An Orange by Any Other Name


Citrus fruits are at their peak from late winter through spring, like a harbinger of the changing of seasons and return of the sun. With so many types and varieties available, we narrowed down the list to the most common and the types most likely to get confused. Though the specific nutritional content will vary, citrus fruits are an excellent source of Vitamin C and contain diverse phytochemicals, including carotenoids, lutein, and flavonoids.

  • Navel Oranges: You can easily distinguish navel oranges from other oranges by their trademark “navel” on the fruit’s blossom end, which is actually an undeveloped second “twin” fruit opposite its stem. Navel oranges are a hybrid of pomelos and mandarins. With their easy to peel skin and no seeds, navel oranges are perfect for snacking.

  • Blood Orange: Blood oranges are a variety of navel oranges with a bright crimson flesh. There are several varieties of blood oranges, Moro being the type most commonly in stores. Because of its unique color, the blood orange is often incorporated into recipes from sauces to cocktails to preserves. They are quite juicy and bursting with sweet-tart flavor.

  • Cara Cara: Another variety of navel orange, cara cara oranges feature a pink flesh that is sweet and juicy. They have a lower acidity than other navel oranges.

  • Valencia Oranges: Valencia oranges are prized for their sweet, juicy flesh, making them the go-to for juicing. They are in season when navels are not, making them a suitable snacking substitution as well.

  • Mandarins: Mandarins are a type of orange and the overarching category that tangerines, clementines, and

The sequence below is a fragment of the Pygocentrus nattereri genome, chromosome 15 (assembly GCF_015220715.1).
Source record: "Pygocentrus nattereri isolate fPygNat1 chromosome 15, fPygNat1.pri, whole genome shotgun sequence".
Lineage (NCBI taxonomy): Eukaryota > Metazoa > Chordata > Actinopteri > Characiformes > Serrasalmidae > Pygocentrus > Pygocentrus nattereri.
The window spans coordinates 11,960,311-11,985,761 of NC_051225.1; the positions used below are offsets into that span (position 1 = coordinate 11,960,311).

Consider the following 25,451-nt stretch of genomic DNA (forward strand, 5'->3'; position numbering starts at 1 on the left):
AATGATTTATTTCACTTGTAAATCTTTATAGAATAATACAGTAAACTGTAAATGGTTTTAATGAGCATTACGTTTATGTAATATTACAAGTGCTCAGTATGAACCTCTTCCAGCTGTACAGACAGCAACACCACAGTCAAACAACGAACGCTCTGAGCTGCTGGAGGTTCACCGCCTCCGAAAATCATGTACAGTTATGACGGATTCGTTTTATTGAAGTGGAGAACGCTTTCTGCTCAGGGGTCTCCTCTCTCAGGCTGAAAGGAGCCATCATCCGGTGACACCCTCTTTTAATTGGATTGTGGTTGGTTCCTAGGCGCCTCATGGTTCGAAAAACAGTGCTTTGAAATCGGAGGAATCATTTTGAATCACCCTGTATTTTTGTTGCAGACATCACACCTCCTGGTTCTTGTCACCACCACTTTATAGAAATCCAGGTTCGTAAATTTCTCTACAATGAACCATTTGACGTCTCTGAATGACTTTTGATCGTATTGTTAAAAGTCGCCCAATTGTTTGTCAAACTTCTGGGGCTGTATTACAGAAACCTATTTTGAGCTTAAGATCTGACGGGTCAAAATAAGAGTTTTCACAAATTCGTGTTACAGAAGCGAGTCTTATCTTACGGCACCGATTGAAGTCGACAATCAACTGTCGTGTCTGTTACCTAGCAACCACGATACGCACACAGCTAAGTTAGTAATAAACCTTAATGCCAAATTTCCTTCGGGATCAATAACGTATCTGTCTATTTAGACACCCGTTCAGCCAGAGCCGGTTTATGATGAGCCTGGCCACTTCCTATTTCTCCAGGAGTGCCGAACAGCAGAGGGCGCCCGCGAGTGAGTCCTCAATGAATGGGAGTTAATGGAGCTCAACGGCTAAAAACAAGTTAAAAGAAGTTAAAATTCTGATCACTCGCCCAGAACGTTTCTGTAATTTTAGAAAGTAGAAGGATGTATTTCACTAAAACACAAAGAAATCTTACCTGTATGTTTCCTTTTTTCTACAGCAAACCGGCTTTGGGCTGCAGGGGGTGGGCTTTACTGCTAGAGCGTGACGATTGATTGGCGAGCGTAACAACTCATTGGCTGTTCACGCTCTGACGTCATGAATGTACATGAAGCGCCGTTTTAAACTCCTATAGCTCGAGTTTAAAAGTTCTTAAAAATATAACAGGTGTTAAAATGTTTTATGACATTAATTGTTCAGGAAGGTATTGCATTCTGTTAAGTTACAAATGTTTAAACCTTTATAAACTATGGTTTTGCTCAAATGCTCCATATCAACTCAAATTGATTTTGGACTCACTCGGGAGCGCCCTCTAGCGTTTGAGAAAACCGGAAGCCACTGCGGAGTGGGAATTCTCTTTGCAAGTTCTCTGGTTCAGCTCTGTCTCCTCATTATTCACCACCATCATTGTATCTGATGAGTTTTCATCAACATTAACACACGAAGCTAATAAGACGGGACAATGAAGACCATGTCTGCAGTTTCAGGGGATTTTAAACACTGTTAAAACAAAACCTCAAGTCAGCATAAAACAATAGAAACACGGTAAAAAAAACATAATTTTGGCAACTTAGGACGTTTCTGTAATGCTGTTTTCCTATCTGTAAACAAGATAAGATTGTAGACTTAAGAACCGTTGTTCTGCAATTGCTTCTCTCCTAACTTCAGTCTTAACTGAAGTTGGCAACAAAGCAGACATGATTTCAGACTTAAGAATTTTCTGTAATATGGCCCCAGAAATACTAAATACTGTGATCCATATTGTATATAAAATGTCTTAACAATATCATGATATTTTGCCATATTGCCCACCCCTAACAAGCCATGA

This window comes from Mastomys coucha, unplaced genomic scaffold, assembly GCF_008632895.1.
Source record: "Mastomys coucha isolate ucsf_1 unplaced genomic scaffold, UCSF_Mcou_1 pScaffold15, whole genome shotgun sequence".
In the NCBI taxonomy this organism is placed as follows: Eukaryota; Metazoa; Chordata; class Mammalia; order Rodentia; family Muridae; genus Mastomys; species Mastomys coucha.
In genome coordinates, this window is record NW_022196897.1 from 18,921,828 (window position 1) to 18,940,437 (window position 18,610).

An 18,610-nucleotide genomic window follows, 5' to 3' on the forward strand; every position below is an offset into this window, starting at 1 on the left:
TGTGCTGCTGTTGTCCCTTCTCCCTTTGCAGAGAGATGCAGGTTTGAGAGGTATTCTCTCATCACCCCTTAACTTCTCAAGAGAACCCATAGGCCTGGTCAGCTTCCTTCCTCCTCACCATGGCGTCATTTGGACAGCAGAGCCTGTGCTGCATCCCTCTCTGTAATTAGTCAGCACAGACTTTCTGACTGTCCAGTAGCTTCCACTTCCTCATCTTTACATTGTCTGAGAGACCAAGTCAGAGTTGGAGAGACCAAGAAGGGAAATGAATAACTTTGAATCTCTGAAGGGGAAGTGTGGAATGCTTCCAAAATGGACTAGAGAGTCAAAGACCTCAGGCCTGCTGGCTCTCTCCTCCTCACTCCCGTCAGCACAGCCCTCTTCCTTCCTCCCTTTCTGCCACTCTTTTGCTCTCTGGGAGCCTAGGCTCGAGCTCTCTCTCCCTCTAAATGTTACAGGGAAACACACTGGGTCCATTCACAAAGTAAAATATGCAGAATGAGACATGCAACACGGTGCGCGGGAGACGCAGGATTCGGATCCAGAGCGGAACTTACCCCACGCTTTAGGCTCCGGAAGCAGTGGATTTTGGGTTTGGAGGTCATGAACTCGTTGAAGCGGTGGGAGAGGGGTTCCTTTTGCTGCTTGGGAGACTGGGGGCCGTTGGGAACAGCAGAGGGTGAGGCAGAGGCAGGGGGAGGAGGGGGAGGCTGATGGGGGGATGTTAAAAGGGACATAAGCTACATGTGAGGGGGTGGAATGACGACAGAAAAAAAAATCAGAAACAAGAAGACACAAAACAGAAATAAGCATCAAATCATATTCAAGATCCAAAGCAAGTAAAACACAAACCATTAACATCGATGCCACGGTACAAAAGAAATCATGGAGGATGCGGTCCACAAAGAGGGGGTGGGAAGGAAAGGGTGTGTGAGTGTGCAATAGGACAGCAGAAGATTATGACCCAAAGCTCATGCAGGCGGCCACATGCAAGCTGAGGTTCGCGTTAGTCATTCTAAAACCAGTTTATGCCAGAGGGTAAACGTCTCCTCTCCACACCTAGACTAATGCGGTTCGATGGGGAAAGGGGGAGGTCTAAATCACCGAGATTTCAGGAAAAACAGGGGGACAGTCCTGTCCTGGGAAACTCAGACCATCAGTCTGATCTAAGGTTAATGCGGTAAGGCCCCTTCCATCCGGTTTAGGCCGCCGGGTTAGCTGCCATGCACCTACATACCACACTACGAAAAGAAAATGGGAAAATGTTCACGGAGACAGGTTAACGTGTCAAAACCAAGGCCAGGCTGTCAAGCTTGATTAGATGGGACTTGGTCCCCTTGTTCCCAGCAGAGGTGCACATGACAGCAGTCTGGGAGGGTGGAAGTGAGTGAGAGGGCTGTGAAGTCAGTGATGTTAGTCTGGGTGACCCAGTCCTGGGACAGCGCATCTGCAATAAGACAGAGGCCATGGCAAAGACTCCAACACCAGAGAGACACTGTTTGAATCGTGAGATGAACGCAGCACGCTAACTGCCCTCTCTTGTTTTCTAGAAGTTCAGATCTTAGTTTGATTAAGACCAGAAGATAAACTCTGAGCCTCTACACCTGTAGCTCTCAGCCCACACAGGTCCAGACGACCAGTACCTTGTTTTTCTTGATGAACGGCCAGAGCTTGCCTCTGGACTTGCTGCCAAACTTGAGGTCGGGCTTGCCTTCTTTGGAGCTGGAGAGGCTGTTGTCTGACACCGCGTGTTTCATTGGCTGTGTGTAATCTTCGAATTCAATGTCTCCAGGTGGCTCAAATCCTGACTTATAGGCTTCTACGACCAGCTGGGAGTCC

satsumas fall into. There are several mandarin varieties native to the East that, along with pomelos, are the original citrus species from which the rest of cultivated citrus has been hybridized. However, many mandarins found in stores today are hybrids as well. They are generally smaller and sweeter than oranges, flatter in shape, and have a thinner, looser peel that is easier to peel.

  • Tangerines: A specific type of mandarin with a bright orange color and slighter tougher skins. They are less sweet and more tart.

  • Clementines: These are the smallest type of mandarin orange and are a favorite for snacking, thanks to their sweet, seedless, and easy to peel attributes.

  • Satsuma: Satsumas are a specific type of mandarin originating out of Japan more than 700 years ago. Another favorite for snacking, they are arguably the easiest to peel, though also the most tender and easily damaged variety of mandarin.

Grapefruit: A breakfast staple for many, grapefruit features a relatively sour to semi-sweet and sometimes bitter flesh. Grapefruit is a citrus hybrid originated in Barbados as an accidental cross between sweet orange and pomelo. Its segmented interior ranges in color from white to yellow to red and pink. It's “grape” name may refer to how the clusters of fruit grow similar in appearance to grape clusters.

  • Pomelo: Native to South Asia, the pomelo is one of the original citrus species from which the rest of cultivated citrus has been hybridized. With a thick skin and a white to pink flesh, a pomelo's flavor features the sweet of the orange and the tart of the grapefruit.

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